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White paper shifts services out of hospitals

Interim RCSLT Policy Officer Matt Aston explains what the new white paper, Our health, our care, our sa , means for you and how you can influence future developments

t the end of January, the Government published its latest health white paper, Our health, our care, our say, announcing a fundamental shift in focus that will provide integrated health and social care services in local communities and closer to people’s homes. A

Over the last few years, the Government has focused on improving hospitals: building new ones, repairing existing ones, improving standards and bringing down waiting lists. But because the large majority of people’s contact with the NHS takes place outside of hospital, the next phase of its reforms will focus on improving primary care and community services.

The new white paper has three key themes that fit closely with the holistic approach to social care taken by SLTs to maximise patients’ communicating skills and quality of life:

  • Putting people more in control of their

own health and care

  • Enabling and supporting health,

independence and well being Rapid and convenient access to high-

quality, cost-effective care closer to home It also identifies three further challenges: To meet the expectations of the public To do so in an affordable, value-for-

business case for their role. They need to demonstrate how their work – and crucially its outcomes – correspond with, and can help to deliver, the objectives set out in the white paper.

From 2007, PCTs will be expected to ensure that providers of community health services accord with the direction of the white paper, in that service provision must be (a) equitable, fair and focused on the most vulnerable; (b) high-quality and designed around people’s lives; and (c) value for taxpayers’ money. SLTs need to identify if this is the best framework to be used to inform assessment of service provision (in terms of contestability).

The RCSLT aims to develop an audit tool to support speech and language therapy service providers and will work to influence commissioners to ask for evidence from the use of this tool.

What you can do You can make a good case for helping the NHS to achieve value for taxpayers’ money. Faster interventions with personalised, high quality care are both a positive step for patients and mean less burden on the NHS over time.

SLTs need to identify and develop outcome

measures for their work, for example, using the RCSLT Clinical Guidelines (2005), Communicating Quality 3 (May 2006) and various position papers to inform this.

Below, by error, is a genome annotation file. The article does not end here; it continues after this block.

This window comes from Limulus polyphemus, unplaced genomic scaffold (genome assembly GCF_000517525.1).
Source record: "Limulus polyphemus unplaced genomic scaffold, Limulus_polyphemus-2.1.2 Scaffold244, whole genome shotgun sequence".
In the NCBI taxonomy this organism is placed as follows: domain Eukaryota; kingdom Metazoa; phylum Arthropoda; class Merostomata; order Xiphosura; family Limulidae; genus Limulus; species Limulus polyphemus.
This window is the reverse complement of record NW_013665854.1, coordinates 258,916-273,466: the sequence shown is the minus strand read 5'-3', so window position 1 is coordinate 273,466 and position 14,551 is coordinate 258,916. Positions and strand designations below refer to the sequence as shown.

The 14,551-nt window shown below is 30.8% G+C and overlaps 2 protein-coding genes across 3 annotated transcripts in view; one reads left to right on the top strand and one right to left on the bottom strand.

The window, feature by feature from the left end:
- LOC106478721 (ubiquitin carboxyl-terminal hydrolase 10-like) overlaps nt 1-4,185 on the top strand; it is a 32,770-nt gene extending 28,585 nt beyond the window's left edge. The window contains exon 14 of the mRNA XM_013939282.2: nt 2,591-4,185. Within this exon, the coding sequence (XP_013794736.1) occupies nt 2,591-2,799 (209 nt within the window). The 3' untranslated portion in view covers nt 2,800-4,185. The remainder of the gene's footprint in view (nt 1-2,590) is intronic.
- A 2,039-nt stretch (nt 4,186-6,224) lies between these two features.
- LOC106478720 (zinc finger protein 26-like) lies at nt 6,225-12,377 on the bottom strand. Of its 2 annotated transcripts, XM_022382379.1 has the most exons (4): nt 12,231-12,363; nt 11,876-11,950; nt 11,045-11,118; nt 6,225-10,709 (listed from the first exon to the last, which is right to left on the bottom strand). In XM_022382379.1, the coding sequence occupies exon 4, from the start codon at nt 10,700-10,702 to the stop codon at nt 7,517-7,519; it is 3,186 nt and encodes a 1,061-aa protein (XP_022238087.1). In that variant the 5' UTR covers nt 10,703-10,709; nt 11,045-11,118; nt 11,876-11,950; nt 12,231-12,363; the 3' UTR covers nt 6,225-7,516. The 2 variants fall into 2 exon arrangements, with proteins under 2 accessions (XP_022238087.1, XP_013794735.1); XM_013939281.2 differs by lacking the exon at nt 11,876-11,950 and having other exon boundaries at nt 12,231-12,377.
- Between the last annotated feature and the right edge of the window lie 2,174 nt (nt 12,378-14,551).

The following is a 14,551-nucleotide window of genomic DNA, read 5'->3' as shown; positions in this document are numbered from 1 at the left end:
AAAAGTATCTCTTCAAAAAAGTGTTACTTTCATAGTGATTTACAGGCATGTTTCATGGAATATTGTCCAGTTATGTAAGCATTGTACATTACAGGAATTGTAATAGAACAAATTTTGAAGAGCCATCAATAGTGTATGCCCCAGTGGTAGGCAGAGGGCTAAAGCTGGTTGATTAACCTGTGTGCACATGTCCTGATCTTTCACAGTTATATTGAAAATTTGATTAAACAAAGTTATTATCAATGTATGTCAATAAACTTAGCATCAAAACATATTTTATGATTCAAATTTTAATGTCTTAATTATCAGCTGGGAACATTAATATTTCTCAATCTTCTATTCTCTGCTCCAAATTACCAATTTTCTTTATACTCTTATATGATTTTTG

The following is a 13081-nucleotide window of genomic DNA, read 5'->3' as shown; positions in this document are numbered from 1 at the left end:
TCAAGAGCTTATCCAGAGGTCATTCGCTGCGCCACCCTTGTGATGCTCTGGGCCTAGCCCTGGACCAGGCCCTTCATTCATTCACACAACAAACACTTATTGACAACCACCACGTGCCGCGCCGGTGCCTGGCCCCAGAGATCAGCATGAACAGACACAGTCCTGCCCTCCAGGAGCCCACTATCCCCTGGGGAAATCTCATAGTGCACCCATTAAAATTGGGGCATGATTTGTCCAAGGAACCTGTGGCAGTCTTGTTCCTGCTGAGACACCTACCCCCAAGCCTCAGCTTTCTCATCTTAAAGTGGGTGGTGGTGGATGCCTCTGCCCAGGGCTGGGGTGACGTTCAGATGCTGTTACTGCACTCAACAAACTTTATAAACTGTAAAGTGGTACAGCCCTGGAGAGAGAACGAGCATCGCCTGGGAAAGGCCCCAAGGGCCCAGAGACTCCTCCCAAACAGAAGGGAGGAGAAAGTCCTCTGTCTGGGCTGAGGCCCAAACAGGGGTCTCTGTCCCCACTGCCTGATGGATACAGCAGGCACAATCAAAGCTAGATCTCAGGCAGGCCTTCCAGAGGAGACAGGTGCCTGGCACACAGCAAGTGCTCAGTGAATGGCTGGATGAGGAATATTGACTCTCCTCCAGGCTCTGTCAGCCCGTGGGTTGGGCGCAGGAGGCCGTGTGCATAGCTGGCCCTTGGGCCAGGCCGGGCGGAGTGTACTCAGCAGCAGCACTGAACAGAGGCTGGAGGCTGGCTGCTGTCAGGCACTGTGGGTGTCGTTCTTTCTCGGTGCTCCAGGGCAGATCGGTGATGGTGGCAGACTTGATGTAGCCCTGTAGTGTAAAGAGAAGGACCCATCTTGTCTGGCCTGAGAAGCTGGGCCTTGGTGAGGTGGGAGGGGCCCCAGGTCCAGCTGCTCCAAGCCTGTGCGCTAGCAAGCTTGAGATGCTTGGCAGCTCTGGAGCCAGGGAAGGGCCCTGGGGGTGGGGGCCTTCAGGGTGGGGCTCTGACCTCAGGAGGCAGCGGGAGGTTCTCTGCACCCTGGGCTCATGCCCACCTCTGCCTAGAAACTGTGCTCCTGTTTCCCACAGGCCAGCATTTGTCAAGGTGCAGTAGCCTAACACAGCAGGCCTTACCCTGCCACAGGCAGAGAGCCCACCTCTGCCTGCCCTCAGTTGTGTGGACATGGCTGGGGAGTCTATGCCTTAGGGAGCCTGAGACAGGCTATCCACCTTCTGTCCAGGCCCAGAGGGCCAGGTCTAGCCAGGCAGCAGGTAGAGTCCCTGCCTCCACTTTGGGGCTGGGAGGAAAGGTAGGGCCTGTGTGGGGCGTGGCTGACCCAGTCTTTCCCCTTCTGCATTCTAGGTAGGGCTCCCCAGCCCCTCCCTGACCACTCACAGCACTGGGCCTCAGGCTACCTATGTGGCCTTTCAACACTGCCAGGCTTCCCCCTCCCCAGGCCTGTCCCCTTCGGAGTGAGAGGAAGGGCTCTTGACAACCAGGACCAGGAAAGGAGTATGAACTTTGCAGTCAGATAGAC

The Department of Health will use the following outcomes, endorsed by the white paper, as measures to structure its own goal- setting for health and social care in the Local Area Agreements (LAAs) negotiated over the next two years: Improved health and emotional well being Improved quality of life Making a positive contribution Patient choice and control Freedom from discrimination Economic well being Personal dignity Speech and language therapy services also need to find out what local priorities are in the LAAs and how to influence them.

Matt Aston Email: matt.aston@rcslt.org

References: RCSLT.RCSLT Clinical Guidelines.RCSLT,2005. www.rcslt.org/resources Williamson,K (Ed).Communicating Quality 3.RCSLT (to be published May 2006 and will be available at www.rcslt.org). Department of Health.Our health,our care,our say.DH, 2006. www.dh.gov.uk/PublicationsAndStatistics

money way To shift the system towards preventative

and community-based care The white paper and its determination to shift resources from secondary to primary and community settings will result in changes to which SLTs, along with the rest of the NHS, will take time to adjust.

SLTs need to think about how they fit into the new environment and also how they can exploit its opportunities. The Government has pledged to ensure that the NHS and its commissioners focus spending on prevention and public health, and to do this with better value for money.

SLTs need to show how they are integral to this new approach through presenting a

What the RCSLT is doing

The RCSLT is working on your behalf to support the profession at a national level by influencing the development and delivery of some of the white paper’s key proposals. Actions include: A national conference to inform AHPs about Commissioning a Patient-led NHS in

London on 27 April 2006 A seminar with the NHS Confederation on 28 March that contributed to a joint leading-

edge briefing on commissioning Working with the DH to influence the development of tariffs Working with the NHS’s National Workforce Review Team, to inform the shift towards

the new approach to planning and developing a workforce planning toolkit to support local practitioners in line with these developments Get involved in the debate and help to influence the future of our health and social care. Visit: www.rcslt.org/april27 and book your place on Commissioning a Patient-led NHS: what does it mean for you?


April 2006 bulletin


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